Director: Clint Eastwood
Stars: Clint Eastwood, Ignacio Serricchio, Bradley Cooper
With the President having a tantrum in the White House, with his shutdown government and his enfeebled and hopeless rallying cries about his goddamned wall, its worth stopping and taking stock of how popular American culture has turned to the Mexican as the all-purpose bad guy, arguably replacing the middle eastern terrorist as the xenophobic totem of choice. The remorseless men of the Mexican drug cartels have become the perfect dark-skinned villains. From Breaking Bad to The Counsellor, Good Girls to Sicario; they’re the hell just south of the border.
This is not to suggest that all movies and TV shows carry the same fear-mongering agenda, but there is a pattern. You can trace is through cinema history. The black man. The Native American. Radical Islam. And now…? Into this arena steps Clint Eastwood – a vocal Republican – and The Mule. Eastwood plays 90 year-old Earl Stone, a former Illinois horticulturist whose passion for flowers eclipsed his devotion to his family. Hit upon hard times, Earl becomes a drug mule for a Mexican cartel. Meanwhile, DEA agent Colin Bates (Bradley Cooper) gets a whiff of his trail from a newly acquired informant.
The setup paints The Mule as a by-numbers cop v criminal thriller, with expectations that Eastwood’s wily old Earl will outfox his pursuers like a nonagenarian iteration of Burt Reynolds’ Bandit and a good time will be had by all… but that’s not quite the movie we’re given. Indeed, for well over an hour, Cooper’s lawman is incidental; his inclusion seemingly honorary for past work in American Sniper. Instead, The Mule has the good-natured feel of David Lynch’s The Straight Story. Nothing is as pleasant as Earl on the road, enjoying America’s highways and byways as he rolls on by the cornfields.
A buddy movie of a different stripe materialises. As Earl grows more successful and renowned, so his ‘drops’ increase in value. To wit he is assigned a handler in Ignacio Serricchio’s tough nut Julio. Serricchio becomes the film’s most important supporting player. Initially frustrated and resentful of Earl, he comes to enjoy the old man’s grouchy ways and even garners a level of respect for him. Eastwood walks a high wire in portraying this unlikely and fragile relationship. There is always the threat that this could descend into mawkishness at any moment.
It doesn’t, somehow. And it’s almost a shame when the thread is abruptly cut for the film’s third act (not how you think). Still, Julio is the film’s most carefully graded Mexican character, and he goes some way to preventing The Mule from becoming yet another American thriller in which interchangeable cartel thugs perform the same one-dimensional function before dying.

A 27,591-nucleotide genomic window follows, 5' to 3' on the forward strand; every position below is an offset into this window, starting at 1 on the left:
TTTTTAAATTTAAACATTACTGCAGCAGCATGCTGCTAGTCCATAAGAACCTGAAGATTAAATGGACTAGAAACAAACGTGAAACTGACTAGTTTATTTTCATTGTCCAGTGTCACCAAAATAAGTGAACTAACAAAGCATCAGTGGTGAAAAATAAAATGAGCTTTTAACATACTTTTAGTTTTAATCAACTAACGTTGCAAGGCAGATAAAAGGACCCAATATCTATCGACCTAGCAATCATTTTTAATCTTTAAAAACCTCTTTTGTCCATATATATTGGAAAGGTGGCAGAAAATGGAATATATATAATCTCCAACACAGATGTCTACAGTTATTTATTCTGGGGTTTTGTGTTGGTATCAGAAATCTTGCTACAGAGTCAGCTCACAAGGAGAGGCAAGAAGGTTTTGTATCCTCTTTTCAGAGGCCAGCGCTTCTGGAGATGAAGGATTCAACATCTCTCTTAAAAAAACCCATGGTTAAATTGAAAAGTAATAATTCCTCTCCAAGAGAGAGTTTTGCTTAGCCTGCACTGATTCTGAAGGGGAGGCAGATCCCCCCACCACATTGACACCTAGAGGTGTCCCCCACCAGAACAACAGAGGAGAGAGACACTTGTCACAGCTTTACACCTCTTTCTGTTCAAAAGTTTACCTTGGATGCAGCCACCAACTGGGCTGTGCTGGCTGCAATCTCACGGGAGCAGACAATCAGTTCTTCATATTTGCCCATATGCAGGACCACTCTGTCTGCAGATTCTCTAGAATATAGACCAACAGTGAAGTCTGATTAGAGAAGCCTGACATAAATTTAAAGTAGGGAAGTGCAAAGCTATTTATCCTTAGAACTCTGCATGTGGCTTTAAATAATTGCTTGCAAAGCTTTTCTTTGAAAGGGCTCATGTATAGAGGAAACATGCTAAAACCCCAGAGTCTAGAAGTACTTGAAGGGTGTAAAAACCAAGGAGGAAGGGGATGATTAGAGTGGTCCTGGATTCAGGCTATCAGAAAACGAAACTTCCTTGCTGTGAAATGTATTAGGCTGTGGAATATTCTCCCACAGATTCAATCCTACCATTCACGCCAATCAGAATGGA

Still, a few too many characters here are poorly serviced by dead-ends, both figurative and literal.
For his part, Eastwood plays Earl as strikingly vulnerable. This is especially true in the early stretches of the film where he appears small and frightened. It’s an upfront inversion of the iconic tough guy persona he’s cultivated throughout his career on the silver screen and might well be one of his best performances. Earl’s estranged daughter (Alison Eastwood) calls him a ‘late bloomer’ – a pun on his vocation of choice – but a fitting assessment. As The Mule progresses, so Earl seems to blossom. The character has a well-hewn arc. Conventional, but pleasing.
The conventional underpins Eastwood’s cinema. As has become the norm, his directorial style favours no-nonsense set-ups, a washed-out look and music that steers home the sentiment. That’s fine. It compliments his character here, absolutely. Earl is a man out of time, both figuratively and literally, and this is reflected in his breezy bafflement at political correctness and his open disdain for The Internet.
Which brings us to one of The Mule‘s most timely themes. Earl finds himself in this predicament because the world we live in has evolved beyond him. Online florists put him out of business. The Mule could be read as a cautionary tale of what happens when the employment market adapts to new technologies faster than the people caught within it. As our lives become increasingly automated, jobs are disappearing. New ones are required to take their place and the gaps aren’t all filled in. Might convenient crime become a viable substitute?
The wider fallout of Earl’s drug runs are a million miles from Eastwood’s frame. Just as Earl prefers not to look at the bags in the back of his pick-up, so The Mule is happier not glancing at the mess outside the peripheries. And while this may feel like a convenient and conspicuous oversight, its hard to see how such thornier issues might’ve been squeezed into the narrative. Simply, those are stories for other movies and Eastwood knows that.
As much as The Mule feels as though it is forever on the verge of succumbing to its conservatism, its flimsy cultural stereotypes and its sometimes cliché depiction of the funny old white man, it’s among the most charming pictures Eastwood has put his name to in quite some time. There’s an inner warmth to the movie that suggests Earl is closer to its creator’s heart than, say, the crotchety old Walt Kowalski of Gran Torino or the miserly Frankie Dunn of Million Dollar Baby. His ability to churn out pictures as he does never ceases to amaze, and there’s a sadness to the realisation that this streak cannot continue indefinitely. There’s a line toward the end of The Mule that goes something like “the only person who wants to live to be a hundred is the 99 year-old”. Eastwood is in sight of such a milestone. Whether he gets there or not, The Mule will stand just fine as both a career summation and a gentle push back against expectations.